Earl Clark: Clark should be a starter this year. Yes, he's a rookie who will make a lot of mistakes but if there is anyone who can make a rookie wing like Clark look good it's Nash. Plus, starting Clark takes us back to the days of Amare/Marion and I believe gives us the best chance of exploiting other teams and just outrunning/scoring teams on a nightly basis. Of course, being a rookie he will have a lot to work on...the thing I think he needs to work on most? Conditioning. If he can get into the best shape of his life so that he is able to race up and down the floor for 25 minutes a night he will be effective and may even challenge for rookie of the year...Nash has that effect on people. I would also have him in the video sessions with JRich learning the offense as well as the ins and outs of playing with Nash.
For the record, I HATED that the Suns took Clark with so many quality PGs on the board, but I have officially talked myself into the kid in this system.
Amare Stoudemire: Number 1 for Amare, get healthy. He needs to make sure that his eye is on point and ready to go. Obviously he needs to work on pick and roll defense as well as his being strong when defending the post. I would recommend that he spend a lot of time watching video of Perkins and Garnett in Boston. Perkins knows how to use his strength to make opposing post players VERY uncomfortable and Garnett moves very well when defending the P&R. Amare needs to watch for the little things that make these guys successful on D. After seeing he needs to head straight to the gym (preferably he'd have the video up in the gym for reference sake) and try and incorporate those little things into his defense. I am very high on Amare this season. A) Shaq is gone and out of the lane, B) Amare wants to get paid and in order to do so he has to prove that he's healthy this season and that he is willing to play D (or just an unstoppable beast on the offensive end - preferably both). I fully expect Amare to make either first or second team All NBA this season. If he can learn what makes the Celtics so successful and impliment it even to a far lesser scale, it'll be that much easier for him.
Leandro Barbosa: LB will be involved with running the offense on the second team. He has improved every year in his ability to do so and I fully expect this improvement to continue. I would have him learn the offense from the standpoint of every other position on the floor. He already plays the 2 a lot so he has that down but he should know what the 3, 4 and 5 players are going to be doing in every scenario on every possession. This will help him see the floor that much better. I would also have him learn the art of keeping his dribble. Many times he'll start driving, get into the lane and just take off without having a clear shot or knowing where his teammates are. Nash, in this same situation will keep his dribble alive and wrap around to the near corner. If Barbosa can learn to recognize better in these situations he will cut down his turnovers and be much more effective running the offense. I would set up some reaction drills for him to practice recognizing what is happening around him and also have him watching footage of what Nash does in similar situations.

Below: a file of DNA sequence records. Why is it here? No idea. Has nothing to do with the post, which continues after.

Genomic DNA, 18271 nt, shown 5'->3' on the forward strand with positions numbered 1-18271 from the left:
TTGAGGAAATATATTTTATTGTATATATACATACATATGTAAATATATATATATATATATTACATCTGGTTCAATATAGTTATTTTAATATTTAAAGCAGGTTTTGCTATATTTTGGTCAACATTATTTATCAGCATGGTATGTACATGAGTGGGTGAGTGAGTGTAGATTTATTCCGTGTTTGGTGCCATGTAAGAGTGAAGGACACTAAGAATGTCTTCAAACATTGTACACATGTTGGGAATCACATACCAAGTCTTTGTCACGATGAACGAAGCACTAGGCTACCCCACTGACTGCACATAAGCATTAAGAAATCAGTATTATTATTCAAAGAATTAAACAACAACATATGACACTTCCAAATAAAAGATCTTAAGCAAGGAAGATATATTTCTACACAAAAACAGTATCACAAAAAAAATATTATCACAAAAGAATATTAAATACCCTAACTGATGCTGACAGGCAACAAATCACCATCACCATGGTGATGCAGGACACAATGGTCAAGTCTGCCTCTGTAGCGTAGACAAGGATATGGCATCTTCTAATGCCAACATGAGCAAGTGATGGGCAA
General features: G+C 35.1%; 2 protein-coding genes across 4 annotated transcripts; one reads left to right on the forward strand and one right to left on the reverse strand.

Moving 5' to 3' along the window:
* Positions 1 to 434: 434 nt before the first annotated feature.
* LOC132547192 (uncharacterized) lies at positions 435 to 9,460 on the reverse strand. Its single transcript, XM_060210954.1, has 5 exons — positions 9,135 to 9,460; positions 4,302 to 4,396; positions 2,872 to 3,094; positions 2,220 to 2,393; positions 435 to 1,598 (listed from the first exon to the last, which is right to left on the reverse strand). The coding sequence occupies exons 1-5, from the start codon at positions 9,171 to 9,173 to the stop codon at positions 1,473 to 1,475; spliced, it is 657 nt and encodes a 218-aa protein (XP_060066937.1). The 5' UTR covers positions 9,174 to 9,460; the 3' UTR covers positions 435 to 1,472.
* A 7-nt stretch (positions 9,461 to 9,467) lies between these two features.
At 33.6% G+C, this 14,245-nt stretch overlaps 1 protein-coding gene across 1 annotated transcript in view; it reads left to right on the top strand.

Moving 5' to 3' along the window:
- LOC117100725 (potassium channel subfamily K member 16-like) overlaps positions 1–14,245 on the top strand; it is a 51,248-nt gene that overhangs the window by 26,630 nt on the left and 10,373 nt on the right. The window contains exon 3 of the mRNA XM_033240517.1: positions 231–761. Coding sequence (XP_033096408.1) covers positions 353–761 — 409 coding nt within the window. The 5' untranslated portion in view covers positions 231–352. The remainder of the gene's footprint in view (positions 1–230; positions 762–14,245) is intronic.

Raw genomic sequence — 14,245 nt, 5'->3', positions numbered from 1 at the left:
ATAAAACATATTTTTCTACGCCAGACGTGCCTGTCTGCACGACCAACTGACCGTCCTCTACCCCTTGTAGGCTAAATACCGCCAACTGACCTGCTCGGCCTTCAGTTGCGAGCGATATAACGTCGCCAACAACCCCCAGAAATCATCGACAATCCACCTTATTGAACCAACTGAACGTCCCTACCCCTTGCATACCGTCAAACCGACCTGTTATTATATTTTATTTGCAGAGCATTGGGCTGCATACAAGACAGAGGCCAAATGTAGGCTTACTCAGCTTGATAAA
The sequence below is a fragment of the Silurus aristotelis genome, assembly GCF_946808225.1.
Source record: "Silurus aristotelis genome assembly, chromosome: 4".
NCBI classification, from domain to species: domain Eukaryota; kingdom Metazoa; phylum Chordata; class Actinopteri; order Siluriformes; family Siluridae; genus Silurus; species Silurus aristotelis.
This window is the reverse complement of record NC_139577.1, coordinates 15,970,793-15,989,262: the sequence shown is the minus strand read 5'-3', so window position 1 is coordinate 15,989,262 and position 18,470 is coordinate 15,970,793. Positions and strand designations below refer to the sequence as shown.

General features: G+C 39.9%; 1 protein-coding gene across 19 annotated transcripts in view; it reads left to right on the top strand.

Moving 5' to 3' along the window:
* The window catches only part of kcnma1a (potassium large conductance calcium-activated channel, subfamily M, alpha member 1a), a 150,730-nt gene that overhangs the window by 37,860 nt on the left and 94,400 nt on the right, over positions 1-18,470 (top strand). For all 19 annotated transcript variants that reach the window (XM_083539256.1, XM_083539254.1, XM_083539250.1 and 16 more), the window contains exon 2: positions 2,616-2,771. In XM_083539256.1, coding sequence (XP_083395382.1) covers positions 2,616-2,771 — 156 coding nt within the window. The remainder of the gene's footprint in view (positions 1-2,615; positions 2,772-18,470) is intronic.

Goran Dragic: Going back to Jordan's quote on fundamentals, Jordan goes on to say that a lot of players fail in the L because they get there without ever learning the proper fundamentals. They have no foundation. For example, we have seen no shortage of promising 7'ers make it to the L only to fail because their whole lives they got by by being taller than everyone and never really developing the fundamental games to help them strive when everyone is as big or as strong as them. The biggest (most fundamental) problem with Goran is his handle. Going back to his days of making a name for himself in the Adriatic League, Goran's scouting reports said that he had good size and was able to get to the rim and had a good drive and kick game but that he had an average handle - meaning he was average even for an Adriatic League PG. Going back and watching a lot of tape to prepare myself for this post, I recognized three main flaws with Goran's handle. 1) His dribble is too high, 2) he dribbles the ball in a defensive position (I'll explain in a bit) and 3) he has a tendency to stare at the floor as he starts any aggressive move with the ball. First, the high dribble makes it so that he is slower when changing directions and more likely to get swiped by stray hands. This forces him to rely on his quick first step to drive and also forces him to dribble the ball defensively. What I mean by this is he doesn't have the ball ready to attack. Because of his high dribble he is forced to use himself as a shield. He keeps the ball back slightly ready to step between his defender and the ball at any point. Some of you may remember being taught to dribble this way and it is an effective tool - however, when you are a PG and the whole offense hinges on you being able to get to your spot you have to be ready to attack at all times. One of the reasons Dowdell was more effective at running the offense in Summer League is he keeps the ball low and in front of him and is able to push forward to get to his spots, Dragic, on the other hand, keeps it a little behind and therefore has trouble pushing through when a defender gets in his path forcing him to just back it out. This takes precious clock time and stalls the offense. So, when you hear me refer to him handling the ball like a PF, this is what I mean. PFs are told to dribble this way to protect the ball. PGs need to be able to keep it low and protect it in traffic while at the same time being able to get to their spots to start the offense. Some have argued before that Magic Johnson had a high dribble...well, Magic Johnson also had the swagger of an American street baller - something Goran does not nor will he ever possess. He has to learn how to be a fundamentally sound PG ball handler to be effective. Finally, something I noticed is that Goran's eyes immediately drop to the floor whenever he starts any aggressive move. Meaning that until he looks up towards the end of his move he has very little sense of what's going on on the rest of the floor.